Petites Ruches are beautiful sterling silver plated hoop earrings covered with a gently ruffling crochet design with eco friendly, unbleached natural bamboo thread.
Lil Frilly are beautiful sterling silver plated hoop earrings covered with a wide, scalloped crochet design with eco friendly white bamboo thread. The scallops are accented with summery orange glass seed beads.
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Beautiful sterling silver plated hoop earrings are covered in eco friendly unbleached natural bamboo thread with crochet. Glass seed beads in a random assortment of colors are worked in the stitches around the front of the hoop.
These will be a simple, earthy, & fun addition to your summer wardrobe. I never fail to get compliments when I wear mine.
So I have been thinking about doing a craft video, but was iffy about getting started.
Watching myself & hearing my own voice? -_- blah. Plus, all I have is the built in webcam on my laptop & my digital camera shoots video, but I worried about the sound on it. (Turns out it’s pretty good.)
Monday on the CrafterMind’s tweet chat we discussed videos, so it seemed the right time to bite the bullet. I decided rather than jumping into a demonstration video, it would be easier to start with a product review. I decided to go with the Darice Craft Caddy, because I own it & have been using it for a couple of years.
I had a lot of fun making my video review & I hope you enjoy it!
Hopefully you enjoyed it, or at least saw the potential of it. Watching/listening to myself in the video wasn’t nearly as bad as I expected. At the bottom of this post, behind the cut (if you’re reading from the home page), I have added a transcription.
I ended up using both the laptop & the digital camera for shooting. I used the laptop as the main & the digi cam for a side view. In the future I think I will use the digi cam as my main & I don’t know if I’ll use the laptop. I do like being able to watch myself as I’m shooting though. I may still use it, but differently.
Anyhoo, here are some things I learned:
- The main thing I will do differently next time is shoot my video in segments rather than one long shot. I tried editing it down more, but the cuts were not very smooth. This also kept me from using alternate shots. Breaking it into smaller sections will make it easier to cut parts out & to add in shots from other takes. I really would have liked for it to be about 5mins shorter at least.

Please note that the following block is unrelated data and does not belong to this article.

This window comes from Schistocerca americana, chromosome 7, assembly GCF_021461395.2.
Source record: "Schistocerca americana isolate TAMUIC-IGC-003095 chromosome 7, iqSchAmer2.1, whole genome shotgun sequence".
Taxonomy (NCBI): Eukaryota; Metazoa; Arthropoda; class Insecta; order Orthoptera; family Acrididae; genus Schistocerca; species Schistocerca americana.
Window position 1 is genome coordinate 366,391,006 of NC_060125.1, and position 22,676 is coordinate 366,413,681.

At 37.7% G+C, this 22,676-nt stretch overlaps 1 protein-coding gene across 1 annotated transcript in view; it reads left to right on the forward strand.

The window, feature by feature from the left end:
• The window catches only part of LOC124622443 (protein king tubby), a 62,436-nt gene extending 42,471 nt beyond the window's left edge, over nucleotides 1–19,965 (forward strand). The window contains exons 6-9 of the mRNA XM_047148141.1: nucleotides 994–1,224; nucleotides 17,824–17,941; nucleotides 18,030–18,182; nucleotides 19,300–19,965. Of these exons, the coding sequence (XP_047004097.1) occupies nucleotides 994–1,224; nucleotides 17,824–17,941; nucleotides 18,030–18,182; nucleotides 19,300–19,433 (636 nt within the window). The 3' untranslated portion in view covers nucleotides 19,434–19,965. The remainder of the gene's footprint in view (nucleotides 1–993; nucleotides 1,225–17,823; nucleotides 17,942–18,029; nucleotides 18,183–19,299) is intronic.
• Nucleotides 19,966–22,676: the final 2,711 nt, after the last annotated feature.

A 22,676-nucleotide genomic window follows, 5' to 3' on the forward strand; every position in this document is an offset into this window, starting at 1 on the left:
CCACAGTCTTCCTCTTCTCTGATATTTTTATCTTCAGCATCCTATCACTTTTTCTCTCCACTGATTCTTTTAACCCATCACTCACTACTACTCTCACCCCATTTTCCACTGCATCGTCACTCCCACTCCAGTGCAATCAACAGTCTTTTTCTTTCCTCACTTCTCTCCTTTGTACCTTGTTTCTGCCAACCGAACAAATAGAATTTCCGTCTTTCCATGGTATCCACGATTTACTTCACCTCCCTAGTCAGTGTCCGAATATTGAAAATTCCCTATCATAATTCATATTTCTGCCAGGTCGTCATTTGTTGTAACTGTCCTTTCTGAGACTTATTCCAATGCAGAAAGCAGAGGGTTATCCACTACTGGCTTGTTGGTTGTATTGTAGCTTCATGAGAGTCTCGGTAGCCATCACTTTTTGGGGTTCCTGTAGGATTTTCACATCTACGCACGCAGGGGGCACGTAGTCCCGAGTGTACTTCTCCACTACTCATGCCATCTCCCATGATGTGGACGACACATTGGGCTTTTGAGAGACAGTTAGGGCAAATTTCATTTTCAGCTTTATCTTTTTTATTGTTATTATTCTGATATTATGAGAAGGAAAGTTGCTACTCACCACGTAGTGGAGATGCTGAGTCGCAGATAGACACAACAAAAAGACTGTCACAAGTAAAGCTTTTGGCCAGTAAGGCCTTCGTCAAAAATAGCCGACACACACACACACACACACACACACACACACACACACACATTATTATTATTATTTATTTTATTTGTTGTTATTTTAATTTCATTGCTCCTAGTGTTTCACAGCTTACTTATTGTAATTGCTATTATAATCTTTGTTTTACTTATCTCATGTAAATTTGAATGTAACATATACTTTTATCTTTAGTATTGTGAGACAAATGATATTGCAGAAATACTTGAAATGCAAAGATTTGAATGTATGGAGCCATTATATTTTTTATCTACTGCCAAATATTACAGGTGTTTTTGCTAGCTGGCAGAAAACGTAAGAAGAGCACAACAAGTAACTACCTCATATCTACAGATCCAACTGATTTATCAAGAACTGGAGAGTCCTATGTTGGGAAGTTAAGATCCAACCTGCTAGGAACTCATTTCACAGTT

- It definitely pays to have your notes printed in clear, well organized text taped up by the camera so if you have to look at them you aren’t looking away.
- Some good advice for lighting from the chat – shoot during the day, near a window of you can, & a good light bounced off some white poster board works nicely. I wish I had had another light when I shot mine.
- Don’t undervalue test shots. I took cell pics while I was getting ready so I could see how things would look on camera. I took more pics when I was checking for shadows. I used my model head on a stand where I planned to sit to check the light.
- Set dressing & declutter your shot. I decided for the second day I would be more comfortable sitting in my usual crafting chair. Unfortunately it’s a hideous, yet very comfortable, chair from the 70’s, & in an ugly corner. I found the best softly colored sheet I had & hung it over the wall behind me (after running it through the dryer to knock out the wrinkles & draped a quilt over the chair. The sheet had a medium pink & white flower pattern on it & the quilt had a small pink & white floral design on it, so I thought they worked well together. The sheet had to go around a corner & over a sconce, so it didn’t hang perfectly, but on film it read like a curtain, especially at the window. I cleared my craft stacks from around the chair & dressed the top of the shelf next to it with craft books & related items. The test shots showed you could still see the clutter on the lower shelves, so I cleaned them up too.
- Be comfortable & be yourself. However goofy, twangy, rambling, or, god forbid, even boring, my video might be, my personality came through. I was far more comfortable in front of the camera than I thought I would be. It’s painful to watch someone uncomfortable with what they are doing, and the discomfort of seeing/hearing yourself in the video is very short-lived once you actually start (at least it was for me). When you are a one woman production crew, you are too busy worrying about lighting & editing to be worried about fat rolls & eye bags.
- Give yourself permission to be imperfect. Isn’t that what the first time is all about? Making mistakes & moving forward smarter.
I would love to hear what you think about my first effort:)
Have you made a video? If so, how was it? What did you learn? Any suggestions for my next video? If you haven’t made a video, have you thought about it? What sort of video would like to make? What’s stopping you?
Transcription below: Continue reading